During the year under review, we continued the systematic effort initiated in the early 1990s to build diversified and mutually advantageous relations with the newly independent countries of Central Asia, which is also a vital part of our larger neighbourhood, giving a contemporary focus to our age old ties marked by strong cultural and historical affinities as well as commercial and people to people links. Our recent contacts have confirmed a common commitment to secularism and a pluralistic society, opposition to extremism and terrorism, as also similar security concerns. Our economic engagement with the countries of Central Asia, notably in sectors such as pharmaceuticals, small & medium enterprises, human resource development etc. also continued to grow. We maintained a fruitful political dialogue with all the countries of this region.
Countries of the Gulf, occupy a vitally important place in our extended neighbourhood because of their geographical proximity, cultural linkages and economic complementarities. About three-and-a-half million Indians - unskilled and semi-skilled workers as well as professionals, live and work in these countries - contributing significantly to their economic development. The countries in this region are also the main source for our energy imports and among our most important trade, investment and joint venture partners. Our interactions with this large region have continued to grow during the year. Our Prime Minister's visit to Oman symbolised India's desire to maintain regular high level contact, and develop long term economic cooperation with the region. Visits of Indian naval vessels to the Gulf, participation in defence exhibitions and exchanges of visits, complemented our close political/economic ties with this area.
India closely followed developments relating to Iraq. We deplored the unilateral military action taken against Iraq, reiterated that use of force would serve no useful purpose and called for a resolution of issues through peaceful, diplomatic means. India also expressed deep concern at the continued suffering of the people of Iraq and continued our tradition of rendering humanitarian assistance. Visits were exchanged between the two countries and the Joint Commission was revived, and possibilities of economic cooperation identified.
Our dialogue with Iran has reflected an identity on views on the situation in Afghanistan and its impact on the region. Our economic cooperation and cultural exchanges have developed satisfactorily; it was agreed that there was considerable scope for further growth. India's multifaceted relations with the countries of West Asia and North Africa were further strengthened through exchanges of visits. Leading among them were the President's State visit to Turkey, and the Prime Minister's visit to Morocco. There were Ministerial and official level contacts with several other countries in the region and a number of agreements were signed. India's gesture of humanitarian assistance to Sudan and the human resource development under the ITEC programme were a manifestation of our commitment to South-South Cooperation. India maintained its steadfast support for the Palestine cause and for the right of all countries in the region to live within secure, peaceful borders. We shared the widespread concern with lack of progress in the Middle East Peace Process. India has welcomed the Wye River Memorandum signed between Israel and the Palestine Liberation Organisation on 23 October, 1998 and supported its unconditional implementation.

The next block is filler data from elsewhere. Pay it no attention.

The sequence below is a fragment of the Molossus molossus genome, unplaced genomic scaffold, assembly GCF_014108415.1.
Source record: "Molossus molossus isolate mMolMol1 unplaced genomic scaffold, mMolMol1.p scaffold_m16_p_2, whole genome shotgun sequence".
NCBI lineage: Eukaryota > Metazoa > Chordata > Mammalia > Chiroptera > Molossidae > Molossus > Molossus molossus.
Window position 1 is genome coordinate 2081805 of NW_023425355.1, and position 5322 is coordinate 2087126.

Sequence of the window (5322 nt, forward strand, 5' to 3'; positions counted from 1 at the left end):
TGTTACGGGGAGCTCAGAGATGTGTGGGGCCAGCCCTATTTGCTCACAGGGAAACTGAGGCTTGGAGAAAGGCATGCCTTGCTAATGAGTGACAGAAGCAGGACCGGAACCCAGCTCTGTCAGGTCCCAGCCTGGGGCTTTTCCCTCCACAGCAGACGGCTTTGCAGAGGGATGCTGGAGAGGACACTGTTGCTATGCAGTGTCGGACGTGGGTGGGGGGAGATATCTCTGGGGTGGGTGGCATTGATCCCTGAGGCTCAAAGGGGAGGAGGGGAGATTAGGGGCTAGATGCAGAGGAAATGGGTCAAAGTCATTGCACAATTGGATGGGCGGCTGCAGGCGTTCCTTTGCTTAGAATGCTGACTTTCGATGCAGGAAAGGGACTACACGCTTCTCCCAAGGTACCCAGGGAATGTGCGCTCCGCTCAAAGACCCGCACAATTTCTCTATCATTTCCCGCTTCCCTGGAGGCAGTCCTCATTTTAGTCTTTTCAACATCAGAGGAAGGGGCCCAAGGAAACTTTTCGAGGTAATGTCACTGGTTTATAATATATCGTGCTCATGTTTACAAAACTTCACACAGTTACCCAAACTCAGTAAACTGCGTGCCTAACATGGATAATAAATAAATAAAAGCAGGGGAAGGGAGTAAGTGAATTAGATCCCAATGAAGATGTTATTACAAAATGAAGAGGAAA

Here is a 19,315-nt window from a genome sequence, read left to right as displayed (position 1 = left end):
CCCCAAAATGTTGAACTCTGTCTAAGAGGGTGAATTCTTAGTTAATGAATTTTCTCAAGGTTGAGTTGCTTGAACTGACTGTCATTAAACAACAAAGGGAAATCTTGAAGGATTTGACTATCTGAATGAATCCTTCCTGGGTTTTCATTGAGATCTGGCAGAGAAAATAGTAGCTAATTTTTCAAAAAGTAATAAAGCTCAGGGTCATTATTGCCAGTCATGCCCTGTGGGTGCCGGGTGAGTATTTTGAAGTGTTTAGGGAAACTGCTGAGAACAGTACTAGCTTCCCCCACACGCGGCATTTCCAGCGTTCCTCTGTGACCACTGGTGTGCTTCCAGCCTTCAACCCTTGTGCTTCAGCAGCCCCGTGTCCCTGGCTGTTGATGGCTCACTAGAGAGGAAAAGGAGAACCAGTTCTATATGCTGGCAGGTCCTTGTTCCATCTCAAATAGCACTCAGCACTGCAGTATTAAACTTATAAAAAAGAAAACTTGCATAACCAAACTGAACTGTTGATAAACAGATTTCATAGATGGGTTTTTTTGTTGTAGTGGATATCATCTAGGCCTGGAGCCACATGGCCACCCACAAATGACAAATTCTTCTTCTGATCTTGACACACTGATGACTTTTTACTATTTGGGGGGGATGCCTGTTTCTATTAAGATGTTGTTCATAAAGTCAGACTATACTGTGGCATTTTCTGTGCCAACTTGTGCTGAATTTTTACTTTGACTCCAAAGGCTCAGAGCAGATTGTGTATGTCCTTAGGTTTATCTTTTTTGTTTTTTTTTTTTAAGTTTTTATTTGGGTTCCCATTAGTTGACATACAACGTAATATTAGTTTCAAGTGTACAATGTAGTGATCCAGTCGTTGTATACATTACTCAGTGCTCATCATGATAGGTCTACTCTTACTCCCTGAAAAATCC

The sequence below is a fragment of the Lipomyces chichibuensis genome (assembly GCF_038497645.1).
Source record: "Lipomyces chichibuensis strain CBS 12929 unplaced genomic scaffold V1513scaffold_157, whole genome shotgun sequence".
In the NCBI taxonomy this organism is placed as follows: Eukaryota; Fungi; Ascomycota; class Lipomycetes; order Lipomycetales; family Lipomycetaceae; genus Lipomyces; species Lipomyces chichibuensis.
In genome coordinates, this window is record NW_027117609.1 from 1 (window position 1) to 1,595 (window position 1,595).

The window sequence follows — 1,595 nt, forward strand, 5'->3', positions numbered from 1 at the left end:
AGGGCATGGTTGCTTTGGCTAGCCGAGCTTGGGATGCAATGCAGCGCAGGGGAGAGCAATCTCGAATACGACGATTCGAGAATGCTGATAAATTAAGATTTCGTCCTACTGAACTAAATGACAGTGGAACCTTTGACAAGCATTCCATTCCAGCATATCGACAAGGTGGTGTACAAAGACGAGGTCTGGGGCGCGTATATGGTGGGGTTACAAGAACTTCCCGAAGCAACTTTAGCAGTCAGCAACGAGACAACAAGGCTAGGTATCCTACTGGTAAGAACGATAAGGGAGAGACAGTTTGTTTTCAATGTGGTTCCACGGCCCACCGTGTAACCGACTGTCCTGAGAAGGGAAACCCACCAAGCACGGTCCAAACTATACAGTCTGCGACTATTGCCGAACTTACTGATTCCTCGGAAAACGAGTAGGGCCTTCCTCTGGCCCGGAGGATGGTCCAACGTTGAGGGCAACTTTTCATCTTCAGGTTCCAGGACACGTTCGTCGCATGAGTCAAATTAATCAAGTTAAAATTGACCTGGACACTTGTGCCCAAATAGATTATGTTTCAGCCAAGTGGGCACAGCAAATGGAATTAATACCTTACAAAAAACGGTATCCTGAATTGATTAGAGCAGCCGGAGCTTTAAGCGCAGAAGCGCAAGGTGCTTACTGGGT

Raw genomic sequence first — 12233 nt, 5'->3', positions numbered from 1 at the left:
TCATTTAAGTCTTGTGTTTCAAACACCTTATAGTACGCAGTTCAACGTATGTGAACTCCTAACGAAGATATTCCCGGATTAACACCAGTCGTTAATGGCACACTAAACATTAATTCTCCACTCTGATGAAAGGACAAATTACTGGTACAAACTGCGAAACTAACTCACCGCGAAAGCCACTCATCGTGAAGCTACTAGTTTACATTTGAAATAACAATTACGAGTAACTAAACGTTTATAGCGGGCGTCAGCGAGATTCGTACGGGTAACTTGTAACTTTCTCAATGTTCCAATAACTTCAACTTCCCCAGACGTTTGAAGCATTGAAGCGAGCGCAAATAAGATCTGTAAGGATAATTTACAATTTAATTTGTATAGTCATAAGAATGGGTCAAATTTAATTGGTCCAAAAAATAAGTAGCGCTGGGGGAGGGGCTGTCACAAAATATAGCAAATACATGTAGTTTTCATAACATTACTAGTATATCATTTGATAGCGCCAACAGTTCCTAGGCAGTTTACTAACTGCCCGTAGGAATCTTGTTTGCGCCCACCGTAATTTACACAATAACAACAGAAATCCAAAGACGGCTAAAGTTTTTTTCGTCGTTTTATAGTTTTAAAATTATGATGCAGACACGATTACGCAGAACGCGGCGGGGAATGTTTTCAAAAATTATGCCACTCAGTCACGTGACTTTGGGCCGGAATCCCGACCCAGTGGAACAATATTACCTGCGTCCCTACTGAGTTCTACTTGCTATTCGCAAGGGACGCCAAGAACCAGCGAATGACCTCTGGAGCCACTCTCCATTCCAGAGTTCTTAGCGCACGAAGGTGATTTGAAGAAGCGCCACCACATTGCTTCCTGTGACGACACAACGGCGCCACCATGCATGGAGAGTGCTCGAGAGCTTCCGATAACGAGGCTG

India's traditionally close contact with Afghanistan formed the backdrop to our current policy. We closely monitored the continuing, tragic conflict there which impinges directly on India's national interests, and in particular, our security concerns. The events of the year strengthened our conviction, shared by most of the international community, that there can be no military solution, and further, that a peaceful outcome can be found only through establishing a broad based government in which all the ethnic groups of Afghanistan find their rightful place. There was, however, no indication that the one group, which made some territorial gains in 1998, and its foreign mentor, had abandoned their attempt to achieve their objective through the instigation of violence and civil war. We maintained active contact with major Afghan groups, as well as our humanitarian assistance to the Afghan people both bilaterally, and through the U.N. We continue to support the role of the U.N. in restoring peace and normalcy in Afghanistan. However, in order for this to become effective, the structure and mechanism of the current UN effort needs to be broader-based. India, like China, is among the largest and most populous countries in the world, representing a major civilisation. It is engaged in the important task of economic development and modernisation and growing interaction with the global economy. Friendly, good-neighbourly, constructive, and mutually beneficial relations between India and China, on the basis of the Five Principles of Peaceful Co-existence, serve the interests of both countries, and are an important factor in peace and stability in Asia and the world. In this context, India has consistently endeavoured to develop good relations, enabling cooperation to be maximised and tensions minimised, mutual concerns addressed and thus, issues resolved. Our concerns on issues involving our sovereignty, territorial integrity and security, in particular, the adverse effect on our security of China's cooperation with Pakistan specifically in its nuclear weapons and missile development programme, have been made known to China. India's nuclear tests are not country-specific. They are intended solely for enhancing our national security, and, do not represent a threat to any country. Our nuclear weapons and missile development programmes are based on the principles of minimum sufficiency and deterrent capability. Like China, India has declared a no first use doctrine.